CHARLOTTE, NORTH CAROLINA | Mark Russell eased his golf cart off the path into a shady spot to the left of the eighth hole at Quail Hollow Club last Saturday. He sat and watched the people walk by. The sun was out, the air was warm, and the wind was swaying the tops of the big oak trees as the Wells Fargo Championship played out around him.
For 40-plus years, Russell has been a PGA Tour rules official and he’s in the final months of his job. Like his colleague Slugger White, who joined the tour as a rules official in 1982 and will make the Memorial Tournament next month his finale, the 69-year-old Russell will leave the duties of making rules decisions and dealing with weather issues to others. In their own ways – White with his Panama hat and Russell with his slow southern drawl – they have been integral to the tour’s expansion and success through the years. They get enough TV time that they are familiar to fans even if they don’t always know who is who.
“You’re the man, dude. You are the man,” a pointing fan says upon recognizing Russell with his longish graying hair and sunglasses.
Russell smiles and says thank you.
“I get 10 ‘Sluggers’ a day. ‘Slugger, what’s going on, man?’” Russell says. “Ninety-nine percent of the time I just say hey, how are you doing?”
Russell knows plenty of celebrities on the tour and away from golf. He doesn’t consider himself one of them even if he’s a familiar face to golf fans.
“I tell people if you see me on TV, nothing good is happening,” he says. It’s usually explaining a weather delay or why a player was given a particular ruling.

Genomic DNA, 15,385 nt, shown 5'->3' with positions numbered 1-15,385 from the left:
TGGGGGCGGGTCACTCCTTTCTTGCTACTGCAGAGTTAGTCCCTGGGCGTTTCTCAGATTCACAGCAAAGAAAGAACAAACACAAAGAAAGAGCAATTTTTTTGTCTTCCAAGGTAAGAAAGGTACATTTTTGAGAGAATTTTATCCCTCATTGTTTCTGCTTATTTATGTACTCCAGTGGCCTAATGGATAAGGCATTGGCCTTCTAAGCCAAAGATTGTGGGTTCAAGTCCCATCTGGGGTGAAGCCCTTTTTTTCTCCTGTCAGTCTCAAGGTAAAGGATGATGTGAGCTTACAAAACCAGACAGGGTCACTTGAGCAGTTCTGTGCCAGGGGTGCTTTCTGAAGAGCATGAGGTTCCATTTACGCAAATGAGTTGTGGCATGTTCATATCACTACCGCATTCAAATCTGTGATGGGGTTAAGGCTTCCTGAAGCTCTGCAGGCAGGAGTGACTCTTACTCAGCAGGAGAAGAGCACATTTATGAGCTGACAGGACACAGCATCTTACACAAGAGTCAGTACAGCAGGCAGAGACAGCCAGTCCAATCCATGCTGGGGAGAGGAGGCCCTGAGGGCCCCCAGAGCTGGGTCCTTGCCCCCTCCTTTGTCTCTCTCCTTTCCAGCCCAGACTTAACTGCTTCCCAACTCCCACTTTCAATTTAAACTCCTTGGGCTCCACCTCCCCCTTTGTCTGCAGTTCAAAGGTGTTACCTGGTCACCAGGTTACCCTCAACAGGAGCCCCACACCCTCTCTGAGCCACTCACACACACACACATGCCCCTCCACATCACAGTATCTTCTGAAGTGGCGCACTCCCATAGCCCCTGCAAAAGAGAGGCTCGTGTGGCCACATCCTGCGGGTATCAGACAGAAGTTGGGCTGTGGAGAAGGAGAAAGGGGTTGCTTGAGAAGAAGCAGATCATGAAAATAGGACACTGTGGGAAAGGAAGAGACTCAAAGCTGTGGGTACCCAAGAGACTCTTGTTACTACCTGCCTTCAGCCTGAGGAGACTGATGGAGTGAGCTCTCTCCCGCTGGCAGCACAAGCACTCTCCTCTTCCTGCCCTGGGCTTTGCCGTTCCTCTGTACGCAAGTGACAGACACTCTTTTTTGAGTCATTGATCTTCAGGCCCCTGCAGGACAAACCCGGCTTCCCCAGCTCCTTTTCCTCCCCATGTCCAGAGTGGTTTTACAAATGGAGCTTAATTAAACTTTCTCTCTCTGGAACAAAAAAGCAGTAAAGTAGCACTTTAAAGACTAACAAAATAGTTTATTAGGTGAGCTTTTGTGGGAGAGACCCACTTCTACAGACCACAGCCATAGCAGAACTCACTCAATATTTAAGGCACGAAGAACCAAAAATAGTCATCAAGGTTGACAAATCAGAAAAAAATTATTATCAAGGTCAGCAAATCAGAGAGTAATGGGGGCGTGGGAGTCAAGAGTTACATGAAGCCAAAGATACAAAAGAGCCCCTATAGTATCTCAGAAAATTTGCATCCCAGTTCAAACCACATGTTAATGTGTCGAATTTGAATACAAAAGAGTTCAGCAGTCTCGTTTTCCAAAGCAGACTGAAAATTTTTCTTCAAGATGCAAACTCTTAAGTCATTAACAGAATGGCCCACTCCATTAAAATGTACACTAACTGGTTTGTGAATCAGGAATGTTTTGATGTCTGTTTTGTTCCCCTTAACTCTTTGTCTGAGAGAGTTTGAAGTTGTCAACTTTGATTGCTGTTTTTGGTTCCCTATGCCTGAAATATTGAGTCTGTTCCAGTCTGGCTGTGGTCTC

Russell grew up just a few miles outside Charlotte in Kannapolis where he was in the same eighth grade class at J.W. Cannon Junior High with a kid named Dale Earnhardt. They weren’t close but they knew each other.
“The day he turned 16, he quit. He wanted to race cars,” Russell says. “I heard him say several times he wished he had applied himself more in school.”
Russell wound up at Elon University in Burlington, North Carolina. But it was the invitation from a friend enrolled at Rollins College in Winter Park, Florida, that changed his life.
It was early January when Russell’s friend invited him to the Orlando area for a few days. He never left.
“It was 80 degrees and all the kids had on flip flops and T-shirts and shorts and I’m thinking, I’m missing the damn boat here,” Russell said. “So, I went down there to stay a couple of weeks and I’ve been there 45, 46 years.”
He lives at Bay Hill. But Russell has spent at least half of every year on the road since getting a call from PGA Tour rules official Clyde Mangum in 1980. Russell was the director of golf at Walt Disney World and had gotten to know the tour officials through the annual tournament held there.
Now he is the longest tenured PGA Tour employee.
“I wasn’t a good enough player to play the tour. But the next best thing is going right into the heat of the battle and making decisions. That’s a great way for me to have been a part of it,” Russell says, looking through the trees as Rory McIlroy walks off the eighth green to fans cheering his birdie.
“I feel so honored and blessed to spend a career in golf like this. I’ve never one time thought about it as work. I’ve never not enjoyed coming to work.”